Autism Watch: 2007

My Guitar Hero

Posted on: March 25, 2008

Sometimes, even for those of us with the best of intentions, life just gets away from us. We look at our “To Do” list and pat ourselves on the back that we got everything done. We feel relieved we got through something, some other fun but stressful event is over with, and start planning the next. (And obviously, a blog update hasn’t been on my list for a couple of weeks.) But then it hits you — while you’re stuck in the minutiae, life is passing you by. The little things…the fun unplanned moments…the smiles, the laughs, the roses you need to stop and smell, they’re all either going unnoticed or they’re getting the cursory, obligatory glance while you head onto the next item on your list. Before you know it, weeks are gone by, and you have a long account of things you’ve achieved, but what about life?

I dread moments of deep thought and realization like this. I’m not a ‘deep’ person. I don’t like drama, no matter how easily it seems to find a family with numerous kids, especially those with special needs. I am not one to pontificate on life and philosophize on what something really means. I believe in God, and that’s where I put my ‘deep’ faith. Beyond that, I can appreciate a good poem or symbolic piece of art, but I myself don’t create them, so when reality hits me in the face, I need to recognize it and give it the acknowledgement its due, slowing down on my list writing at least for a while.

Over the last couple of weeks, we’ve seen improvements in ds. He has these moments of clarity that are getting more frequent, where he can calm his anger down somewhat on his own, even in small measures. We can talk to him, reason with him, if you will, before he gets to the point of hurting himself or someone else. He will still get mad, sometimes extremely mad, but we can see glimpses of what we think he’d be like if unaffected by autism.

When researching on treatment with medication, one thing that kept standing out was the likelihood that we’d see other signs that were always there but masked by his anger. I wasn’t sure what to think of that in the beginning, because autism symptoms/signs have always been there, but as time goes on, I think I’m understanding now. Routines, anxiety, irrational fears, and his particular specific need for sameness, control, and advance knowledge of what’s going to happen definitely stand out more than they did. Cut the pancakes this direction, but no syrup until after they’re all cut — and keep that fork out of the way until the syrup’s poured, too. Don’t let the kids in the room whisper when he’s there, they could be talking about him! His particular type of conversation, and the need to control it, starting over when interrupted…in a word, wow. Yet, it’s a good thing. We know now what we need to work on, and it’s no longer hidden by so much mad that we can’t see where to start. We can focus more on the things that are causing him problems, particularly in school, and address them with less tantrums to interfere.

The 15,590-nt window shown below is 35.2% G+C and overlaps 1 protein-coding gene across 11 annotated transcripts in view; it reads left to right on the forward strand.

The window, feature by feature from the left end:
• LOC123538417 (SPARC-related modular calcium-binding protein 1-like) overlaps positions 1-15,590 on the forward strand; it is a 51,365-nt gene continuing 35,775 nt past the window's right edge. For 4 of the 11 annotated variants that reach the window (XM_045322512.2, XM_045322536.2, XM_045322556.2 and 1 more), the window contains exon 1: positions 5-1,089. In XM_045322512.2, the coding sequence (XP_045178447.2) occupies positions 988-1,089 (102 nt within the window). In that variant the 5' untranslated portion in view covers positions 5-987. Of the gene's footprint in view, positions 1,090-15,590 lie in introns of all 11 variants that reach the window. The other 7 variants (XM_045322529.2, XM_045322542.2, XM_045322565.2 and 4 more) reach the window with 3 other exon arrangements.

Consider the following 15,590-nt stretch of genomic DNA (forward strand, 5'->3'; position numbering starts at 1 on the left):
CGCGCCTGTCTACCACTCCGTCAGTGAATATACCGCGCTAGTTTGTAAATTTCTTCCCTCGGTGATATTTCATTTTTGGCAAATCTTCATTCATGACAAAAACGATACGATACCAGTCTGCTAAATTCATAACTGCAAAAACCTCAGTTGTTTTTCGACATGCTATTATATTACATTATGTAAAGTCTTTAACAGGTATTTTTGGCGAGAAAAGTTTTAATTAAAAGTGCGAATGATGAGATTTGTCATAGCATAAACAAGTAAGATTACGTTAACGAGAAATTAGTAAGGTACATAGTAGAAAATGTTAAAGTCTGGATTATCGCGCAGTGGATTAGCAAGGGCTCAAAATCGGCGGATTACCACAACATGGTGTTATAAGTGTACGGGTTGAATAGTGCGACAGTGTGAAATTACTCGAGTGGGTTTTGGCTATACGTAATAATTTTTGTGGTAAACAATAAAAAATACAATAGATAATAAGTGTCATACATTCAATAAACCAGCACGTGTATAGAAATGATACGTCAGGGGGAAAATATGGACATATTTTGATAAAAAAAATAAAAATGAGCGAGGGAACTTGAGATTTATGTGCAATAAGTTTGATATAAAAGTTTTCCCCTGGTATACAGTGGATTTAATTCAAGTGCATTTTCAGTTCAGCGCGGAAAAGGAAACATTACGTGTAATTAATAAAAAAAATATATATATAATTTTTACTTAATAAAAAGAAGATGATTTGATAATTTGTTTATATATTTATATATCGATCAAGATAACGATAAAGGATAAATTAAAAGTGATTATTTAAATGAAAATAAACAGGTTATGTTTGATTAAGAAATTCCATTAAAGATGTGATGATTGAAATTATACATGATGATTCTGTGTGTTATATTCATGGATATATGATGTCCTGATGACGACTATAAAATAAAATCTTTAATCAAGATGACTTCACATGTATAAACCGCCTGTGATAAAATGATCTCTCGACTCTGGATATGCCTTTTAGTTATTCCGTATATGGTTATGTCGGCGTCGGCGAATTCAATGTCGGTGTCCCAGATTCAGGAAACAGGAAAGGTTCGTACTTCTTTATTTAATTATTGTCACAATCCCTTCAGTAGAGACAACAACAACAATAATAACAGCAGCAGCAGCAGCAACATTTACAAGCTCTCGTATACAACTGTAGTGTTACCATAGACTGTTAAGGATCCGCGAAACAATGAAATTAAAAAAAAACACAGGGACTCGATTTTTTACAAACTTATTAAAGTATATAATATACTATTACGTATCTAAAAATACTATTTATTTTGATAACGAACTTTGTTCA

This week, he’s off school for spring break. The Easter bunny brought him candy, and he’s been eating it. A lot. We also had three other gatherings over the holiday weekend that have contributed to him having a lot of dietary infractions, and he’s literally bouncing off walls. We’re focusing now on getting that back under control, and we know when he’s in control, he’s happier. Yesterday, when he’d need redirection towards better behavior, he’d literally repeat back to us, dh in particular “the same things you always say to me when I have an attitude, so I already know what you’re going to say, so don’t say it again,” all the while making the “wah wah wah” signs with his hands. There was more than one moment where we needed to turn away or completely get out of the room so he wouldn’t see us smile. Sure, he’s being sarcastic and he’s making light of discipline, but he’s being sarcastic! He’s getting sarcasm! He’s showing us he hears us, even when he’s mad. How much can I really complain about that?

The Easter bunny also brought the kids Guitar Hero for the Wii, hence the name of this blog entry. Ds wasn’t as excited as we thought, possibly distracted by the Captain Underpants book he’s been coveting, or the two new Pokemon characters he’d found in his basket. (And the Pokemon shirt? Initial scream of excitement, then it was tossed aside….) Turns out the Guitar Hero intimidates him. He didn’t think he could do it. We persevered, he persevered, and he can now get further through a song before he’s boo’d off the stage. That’s a big deal for him, to continue to try through the frustration…though I think he’s fascinated by the whammy bar and plays only so he can use it. Either way, he’s my little guitar hero. A year ago, that guitar would have been thrown across the room, no matter how heavy. Now, he tries and tries, and when he can’t do it anymore, politely tells us “no, thanks, I want to go do something else.” Major strides, and small blessings. These are the things I need to slow down and enjoy instead of grabbing my pen and adding one more thing to the To Do list. 

2 Responses to "My Guitar Hero"

Ha ha – we got Guitar Hero recently for our older “typical” son and Slow Rider is the best one to start with – our Autistic son now loves this song and requests it over and over (I am ready to tear my hair out!). Have you tried Cooking Mama Cookoff? That is the one my younger son (with Autism) likes best. I wrote about it on a post recently…

I am doing some research for my masters regarding using musical toys as a cognitive scaffold for autistic children.

How are your boys doing now? Does your son with autism still play with guitar hero? Do you think it has helped him in any way?

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